Dutch House Mafia?

Wax figures and whips—we’ve got Sunnery James and Ryan Marciano’s take on the matter

You’ve no doubt heard of Sunnery James & Ryan Marciano, the Dutch duo gigging left and right in Las Vegas. But have you heard Sunnery James & Ryan Marciano? The pair impressed during a recent appearance at Marquee Nightclub, where the guys hold a residency. They blend just enough familiar songs to rope in the crowd, balanced with bold, lesser-known house tracks to educate them—all while maintaining the dance-floor fun with their infectious energy. Vegas Seven caught up with the jet-setting twosome en route to their show, but you can catch them yourself on Aug. 18 at Marquee Dayclub and Aug. 21 at Lavo.

What’s on the Sunnery James & Ryan Marciano radar right now?

James: There are a lot of things coming out. There are some tracks on Size, on Spinning and Musical Freedom for Tiësto. And we’re really excited for a track that’s coming out in October on Spinning. It’s our first vocal track. Instrumentals are coming first and vocals are coming three months later. We’re doing a lot of remixes for Subliminal. We did one for [Hybrid Heights and Sted-E featuring] Mr. V last month [called “See U Move”] hitting the Billboards now, so it’s going quite well.

Axwell has said you guys are like the Dutch version of Swedish House Mafia. What do you think?

James: Steve Angello came to a party in Amsterdam and saw us playing and picked us up and let us play in Ibiza for Swedish House Mafia. That’s when it all started around the world. When a big act like that is comparing themselves to us, it’s a big honor. The guys did so much for the whole scene. They changed a lot about the dance scene. We’re glad that they like us and they’re supporting us.

Marciano: Yea, and it started off with, “Wow, these guys are so big, and we look up to them.” And now they’re really good friends, and we hang out.

Recently, Dirty South Tweeted, “I miss house music.” What do you think about the direction the sound has taken?

James: I almost re-Tweeted it, but it’s hard, you know? House music is still there and it depends on what you do by yourself. I mean, the whole EDM thing people are talking about now, it’s like a big movement. You have trance music, house music; but even pop music is sort of electronic-dance-music right now. It’s a mainstream name, but house music is still there. So, you can miss it, or you can just try to keep it alive. The whole idea, the whole Tweet from Dirty South on house music—the rooms where you can play house music—it’s almost gone, you know? But it’s coming back. It’s still there. I mean, at Marquee Las Vegas, there’s a room where you can do a really good house party. And we always try to keep it groovy and sexy. So, yeah, I think house music is still there.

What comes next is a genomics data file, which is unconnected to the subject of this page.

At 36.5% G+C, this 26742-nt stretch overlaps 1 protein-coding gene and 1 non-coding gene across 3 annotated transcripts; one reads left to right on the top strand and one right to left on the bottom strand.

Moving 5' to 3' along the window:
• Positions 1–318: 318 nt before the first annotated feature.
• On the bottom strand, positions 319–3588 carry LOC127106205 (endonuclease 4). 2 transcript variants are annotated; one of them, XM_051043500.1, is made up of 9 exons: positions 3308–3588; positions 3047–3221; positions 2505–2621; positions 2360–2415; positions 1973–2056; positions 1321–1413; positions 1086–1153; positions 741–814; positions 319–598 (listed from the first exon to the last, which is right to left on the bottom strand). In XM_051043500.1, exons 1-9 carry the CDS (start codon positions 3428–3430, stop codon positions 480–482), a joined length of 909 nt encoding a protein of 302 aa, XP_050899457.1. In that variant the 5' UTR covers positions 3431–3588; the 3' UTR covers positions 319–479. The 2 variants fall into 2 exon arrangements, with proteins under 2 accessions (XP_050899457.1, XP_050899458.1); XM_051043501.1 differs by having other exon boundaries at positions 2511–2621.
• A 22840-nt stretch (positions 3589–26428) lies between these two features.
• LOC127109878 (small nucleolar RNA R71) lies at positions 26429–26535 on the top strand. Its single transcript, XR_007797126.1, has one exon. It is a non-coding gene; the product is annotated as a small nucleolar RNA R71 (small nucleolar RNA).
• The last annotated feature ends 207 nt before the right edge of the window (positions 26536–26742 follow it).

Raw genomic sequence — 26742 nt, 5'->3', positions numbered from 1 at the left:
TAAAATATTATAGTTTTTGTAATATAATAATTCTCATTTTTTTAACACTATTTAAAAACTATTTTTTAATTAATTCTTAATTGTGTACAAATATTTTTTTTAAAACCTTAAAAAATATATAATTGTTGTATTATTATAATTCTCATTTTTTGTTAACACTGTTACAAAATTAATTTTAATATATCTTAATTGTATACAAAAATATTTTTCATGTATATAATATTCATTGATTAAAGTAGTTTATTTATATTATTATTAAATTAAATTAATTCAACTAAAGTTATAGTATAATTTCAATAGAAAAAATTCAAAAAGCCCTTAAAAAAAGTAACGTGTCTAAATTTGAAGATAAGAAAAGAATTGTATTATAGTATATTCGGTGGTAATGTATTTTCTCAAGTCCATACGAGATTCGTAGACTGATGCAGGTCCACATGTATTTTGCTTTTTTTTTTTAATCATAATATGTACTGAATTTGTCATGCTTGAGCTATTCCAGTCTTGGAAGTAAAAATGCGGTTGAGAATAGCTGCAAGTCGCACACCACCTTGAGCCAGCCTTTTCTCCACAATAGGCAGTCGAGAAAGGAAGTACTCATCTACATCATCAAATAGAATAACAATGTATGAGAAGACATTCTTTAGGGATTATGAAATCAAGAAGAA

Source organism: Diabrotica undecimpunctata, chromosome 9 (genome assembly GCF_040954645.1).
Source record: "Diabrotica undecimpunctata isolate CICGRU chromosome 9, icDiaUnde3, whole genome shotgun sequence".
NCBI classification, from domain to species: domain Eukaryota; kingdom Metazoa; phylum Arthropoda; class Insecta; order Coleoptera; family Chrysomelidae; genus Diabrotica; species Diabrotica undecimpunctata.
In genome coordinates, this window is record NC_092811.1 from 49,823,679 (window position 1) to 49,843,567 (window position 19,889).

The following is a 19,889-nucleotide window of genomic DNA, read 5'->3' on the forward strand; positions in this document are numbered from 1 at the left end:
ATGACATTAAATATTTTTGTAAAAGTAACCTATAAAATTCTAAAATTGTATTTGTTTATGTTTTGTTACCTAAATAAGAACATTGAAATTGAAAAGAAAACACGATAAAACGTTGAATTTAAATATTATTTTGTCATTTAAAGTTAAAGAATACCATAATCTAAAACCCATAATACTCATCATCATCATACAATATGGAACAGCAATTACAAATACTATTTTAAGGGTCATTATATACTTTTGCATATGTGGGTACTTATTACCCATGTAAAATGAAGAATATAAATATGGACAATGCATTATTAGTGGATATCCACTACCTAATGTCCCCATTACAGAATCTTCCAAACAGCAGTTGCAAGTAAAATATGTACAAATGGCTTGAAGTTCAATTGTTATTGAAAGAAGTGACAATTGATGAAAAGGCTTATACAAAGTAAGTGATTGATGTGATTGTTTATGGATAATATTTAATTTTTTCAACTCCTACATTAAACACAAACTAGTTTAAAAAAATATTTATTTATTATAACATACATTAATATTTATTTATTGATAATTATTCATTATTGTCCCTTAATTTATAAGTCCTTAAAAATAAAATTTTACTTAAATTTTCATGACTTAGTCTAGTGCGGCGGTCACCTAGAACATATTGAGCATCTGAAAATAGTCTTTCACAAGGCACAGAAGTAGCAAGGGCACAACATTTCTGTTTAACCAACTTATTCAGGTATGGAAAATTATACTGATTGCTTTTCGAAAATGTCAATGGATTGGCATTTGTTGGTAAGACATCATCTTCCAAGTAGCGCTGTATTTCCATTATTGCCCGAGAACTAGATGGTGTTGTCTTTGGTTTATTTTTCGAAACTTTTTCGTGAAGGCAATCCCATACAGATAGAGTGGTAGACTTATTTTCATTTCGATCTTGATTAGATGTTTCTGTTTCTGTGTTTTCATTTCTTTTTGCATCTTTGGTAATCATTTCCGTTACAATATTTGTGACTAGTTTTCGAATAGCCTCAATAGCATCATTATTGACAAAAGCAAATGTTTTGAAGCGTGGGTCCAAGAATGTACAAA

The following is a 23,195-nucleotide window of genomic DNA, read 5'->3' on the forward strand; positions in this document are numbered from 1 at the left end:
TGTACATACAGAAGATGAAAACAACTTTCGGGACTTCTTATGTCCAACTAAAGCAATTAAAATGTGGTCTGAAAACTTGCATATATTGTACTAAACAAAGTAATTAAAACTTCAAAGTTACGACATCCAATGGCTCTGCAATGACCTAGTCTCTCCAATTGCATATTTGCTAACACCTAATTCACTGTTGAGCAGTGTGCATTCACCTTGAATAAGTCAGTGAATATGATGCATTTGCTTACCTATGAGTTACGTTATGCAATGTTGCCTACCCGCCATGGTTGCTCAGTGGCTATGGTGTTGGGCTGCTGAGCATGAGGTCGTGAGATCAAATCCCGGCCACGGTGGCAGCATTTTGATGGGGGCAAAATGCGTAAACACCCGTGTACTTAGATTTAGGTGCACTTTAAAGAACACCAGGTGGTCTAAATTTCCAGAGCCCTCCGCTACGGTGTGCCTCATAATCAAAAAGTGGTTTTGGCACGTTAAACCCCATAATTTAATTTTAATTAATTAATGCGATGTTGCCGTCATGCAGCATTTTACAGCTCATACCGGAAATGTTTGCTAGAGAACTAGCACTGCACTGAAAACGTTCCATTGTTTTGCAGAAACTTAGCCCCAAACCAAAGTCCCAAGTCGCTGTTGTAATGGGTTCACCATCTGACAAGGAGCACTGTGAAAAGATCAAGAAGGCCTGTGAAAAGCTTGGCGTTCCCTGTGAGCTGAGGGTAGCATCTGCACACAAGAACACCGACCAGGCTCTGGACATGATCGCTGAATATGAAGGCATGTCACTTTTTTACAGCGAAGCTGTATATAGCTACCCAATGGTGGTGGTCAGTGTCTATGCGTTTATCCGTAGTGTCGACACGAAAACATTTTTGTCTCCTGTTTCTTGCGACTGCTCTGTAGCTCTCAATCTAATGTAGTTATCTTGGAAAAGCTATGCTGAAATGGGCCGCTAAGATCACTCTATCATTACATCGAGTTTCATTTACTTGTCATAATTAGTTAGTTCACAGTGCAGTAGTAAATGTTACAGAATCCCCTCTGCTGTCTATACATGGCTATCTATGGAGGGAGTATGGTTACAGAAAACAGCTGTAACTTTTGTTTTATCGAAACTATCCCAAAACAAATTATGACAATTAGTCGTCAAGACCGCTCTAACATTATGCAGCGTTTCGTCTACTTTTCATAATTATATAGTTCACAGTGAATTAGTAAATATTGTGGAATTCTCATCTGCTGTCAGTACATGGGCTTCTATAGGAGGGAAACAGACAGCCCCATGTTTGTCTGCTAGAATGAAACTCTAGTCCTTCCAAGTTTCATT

You went from retail jobs to touring the globe. Did you ever imagine you’d someday be headliners at the biggest clubs in the world?

James: No, we never thought we’d be traveling around the world being DJs, because we started this just to have fun for ourselves, making mixtapes and giving them to friends and stuff.

Marciano: And then people started to book us. A friend of [James] asked us to play at a party. They said, “You guys play all night—let’s see what you can do.” So we traveled to this party carrying all our vinyl. And it went very well. From that point, people started to book us in Holland and Amsterdam.

James: Before we started touring around Holland, that small country, we were like, “Whoa! We’re touring around Holland!”

Marciano: Yea, we were feeling really good. We were like, “What’s happening?”

James: And now, we’re touring around the world. But I think that every DJ, every artist—they all started like this, to have fun. And of course, you’ve got to be the best, and try to get everything out of it. But it’s always a dream to do this as your job.

Speaking of Holland, Sunnery’s wife, model Doutzen Kroes, has a wax figure at Madame Tussauds in Amsterdam; Tiësto has one, too. Do you hope your country will someday immortalize you this way?

James: I hope so. It’s always an honor to do something for your country. I don’t want to push things, but if we can achieve that, it would be great!

Not gonna lie, there are a couple of your tracks that are difficult to pronounce. What do they mean?

James: “Markuzza”—that’s like a fruit in Suriname, our country. We’re from Suriname, our parents are from Suriname. So it’s a really nice fruit in there, so that’s why we do the name “Markuzza.” “Zweepstok” is really—[to Marciano] you have to explain that.

Marciano: “Zweep” is like, “Wh-pssh!”

Like the sound a whip makes?

Marciano: Yea, it’s kind of like a stalk, a stick. The track is really minimal. It’s kind of groovy [more whip sounds].

What about your Amazone Project? Will you bring that to Las Vegas?

James: We started that when we began to blow up in Holland, created our own concept and bring in new talent. And the main thing about that concept is that you can play every [kind of] music—tech house, big room, groovy, maybe a bit of disco—everything that fits with us we play in a night, like five hours. And we’re really excited to bring it to the States and try, maybe first in New York at Pacha, maybe one at Liv in Miami and probably one at Marquee. We’ll see what happens.



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